With e-commerce having taken off in Singapore, it was inevitable for a tax on transactions to be in the spotlight. While there is a clear case for this on grounds of both revenue and fairness, there are also significant practical difficulties to be resolved before e-commerce taxes can become part of any tax system.
E-commerce spending in Singapore will be close to $5 billion this year, a 12.4 per cent increase over last year, according to the Germany-based market research firm Statista. A 2016 report by Temasek and Google projected that by 2025, Singapore's e-commerce market will be worth $7.5 billion and will account for 6.7 per cent of retail sales. Currently much of this activity falls outside the tax net. E-commerce vendors based in Singapore, like their brick-and-mortar counterparts, are required to be part of the goods and services tax (GST) regime and thus are accountable to collect the tax. The same does not apply to sellers based outside Singapore. This puts locally-based vendors at a disadvantage vis-a-vis those based overseas. If the GST is raised in the future, the gap would widen further and revenue leakages would increase. Local entrepreneurs were thus heartened when the government signalled its plan to widen the tax on e-commerce.
There are two broad ways to do this. One would be to lower the current $400 threshold beyond which e-commerce transactions become taxable. The second would be to extend e-commerce taxation to vendors based overseas. Both are fraught with practical problems.
Lowering the tax threshold would lead to high compliance costs, especially for small vendors, many of whom are not GST-ready, while expanding the GST to overseas suppliers would come up against the problems of evasion, monitoring and collection. Cross-border e-commerce transactions are vulnerable to evasion because some such transactions are conducted within encrypted systems. Consumers can also use P.O. Box or package-forwarding services which enable them to indicate addresses in other countries when making online purchases. Collecting taxes from foreign vendors, who would need to be GST-registered, can also be problematic. This could be outsourced to providers of shipping or courier services in the case of physical products and to Internet Service Providers in the case of digital items. But such approaches will involve additional costs, which consumers will also have to bear.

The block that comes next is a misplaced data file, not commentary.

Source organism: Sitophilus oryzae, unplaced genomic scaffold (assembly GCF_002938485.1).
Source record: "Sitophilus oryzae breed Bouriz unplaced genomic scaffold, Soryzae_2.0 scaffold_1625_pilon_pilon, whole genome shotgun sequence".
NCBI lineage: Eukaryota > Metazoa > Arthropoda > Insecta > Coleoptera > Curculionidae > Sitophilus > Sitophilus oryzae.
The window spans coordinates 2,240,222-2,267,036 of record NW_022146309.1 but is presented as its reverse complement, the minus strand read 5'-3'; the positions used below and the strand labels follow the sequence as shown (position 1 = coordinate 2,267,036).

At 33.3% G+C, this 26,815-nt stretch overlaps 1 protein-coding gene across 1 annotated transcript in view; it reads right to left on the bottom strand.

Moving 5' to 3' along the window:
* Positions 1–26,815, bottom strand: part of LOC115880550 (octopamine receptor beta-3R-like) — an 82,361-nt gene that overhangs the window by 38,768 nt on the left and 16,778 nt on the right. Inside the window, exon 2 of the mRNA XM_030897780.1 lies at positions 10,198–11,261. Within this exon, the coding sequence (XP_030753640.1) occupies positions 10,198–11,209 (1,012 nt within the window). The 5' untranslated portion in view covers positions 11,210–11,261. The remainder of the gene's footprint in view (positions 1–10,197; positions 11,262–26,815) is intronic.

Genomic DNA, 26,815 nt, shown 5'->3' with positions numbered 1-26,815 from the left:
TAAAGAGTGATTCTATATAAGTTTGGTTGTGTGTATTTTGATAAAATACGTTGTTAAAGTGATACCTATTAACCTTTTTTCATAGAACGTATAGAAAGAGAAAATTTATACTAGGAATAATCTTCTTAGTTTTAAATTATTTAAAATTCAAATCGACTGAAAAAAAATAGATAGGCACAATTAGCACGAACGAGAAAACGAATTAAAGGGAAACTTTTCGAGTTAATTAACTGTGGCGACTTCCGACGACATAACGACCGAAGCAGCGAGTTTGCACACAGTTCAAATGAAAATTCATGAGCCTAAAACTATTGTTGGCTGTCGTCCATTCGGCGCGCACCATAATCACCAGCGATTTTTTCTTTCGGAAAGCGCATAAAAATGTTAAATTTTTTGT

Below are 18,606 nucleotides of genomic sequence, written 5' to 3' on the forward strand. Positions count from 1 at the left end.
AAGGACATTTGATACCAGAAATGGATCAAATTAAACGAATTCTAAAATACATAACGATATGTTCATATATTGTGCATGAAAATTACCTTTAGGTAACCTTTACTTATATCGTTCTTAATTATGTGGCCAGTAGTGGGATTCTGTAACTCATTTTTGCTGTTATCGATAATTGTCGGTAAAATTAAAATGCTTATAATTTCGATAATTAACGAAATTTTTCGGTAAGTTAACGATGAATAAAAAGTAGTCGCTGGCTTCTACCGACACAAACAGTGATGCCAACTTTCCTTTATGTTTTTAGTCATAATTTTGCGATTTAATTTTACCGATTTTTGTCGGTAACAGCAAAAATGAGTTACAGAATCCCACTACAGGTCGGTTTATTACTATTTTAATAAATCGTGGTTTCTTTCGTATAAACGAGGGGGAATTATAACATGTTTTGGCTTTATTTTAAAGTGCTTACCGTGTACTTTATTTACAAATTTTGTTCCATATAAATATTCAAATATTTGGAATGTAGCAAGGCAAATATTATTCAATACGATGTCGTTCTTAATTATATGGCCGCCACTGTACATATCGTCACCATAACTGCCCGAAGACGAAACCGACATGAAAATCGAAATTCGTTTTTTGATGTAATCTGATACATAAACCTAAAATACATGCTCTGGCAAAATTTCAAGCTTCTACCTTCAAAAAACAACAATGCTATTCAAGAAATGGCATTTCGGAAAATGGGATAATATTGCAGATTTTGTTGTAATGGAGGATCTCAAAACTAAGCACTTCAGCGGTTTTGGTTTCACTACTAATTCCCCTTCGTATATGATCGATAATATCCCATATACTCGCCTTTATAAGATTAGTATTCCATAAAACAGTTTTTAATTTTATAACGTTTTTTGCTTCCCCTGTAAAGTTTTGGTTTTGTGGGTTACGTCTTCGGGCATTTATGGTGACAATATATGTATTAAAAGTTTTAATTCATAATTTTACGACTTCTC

These problems are not insurmountable - other countries have succeeded in levying taxes on cross-border e-commerce. Singapore must go about this carefully, bearing in mind the need to ensure ease of compliance and efficient tax collection, and the need to avoid disrupting cross-border transactions. It is more important to get it right than to do it quickly.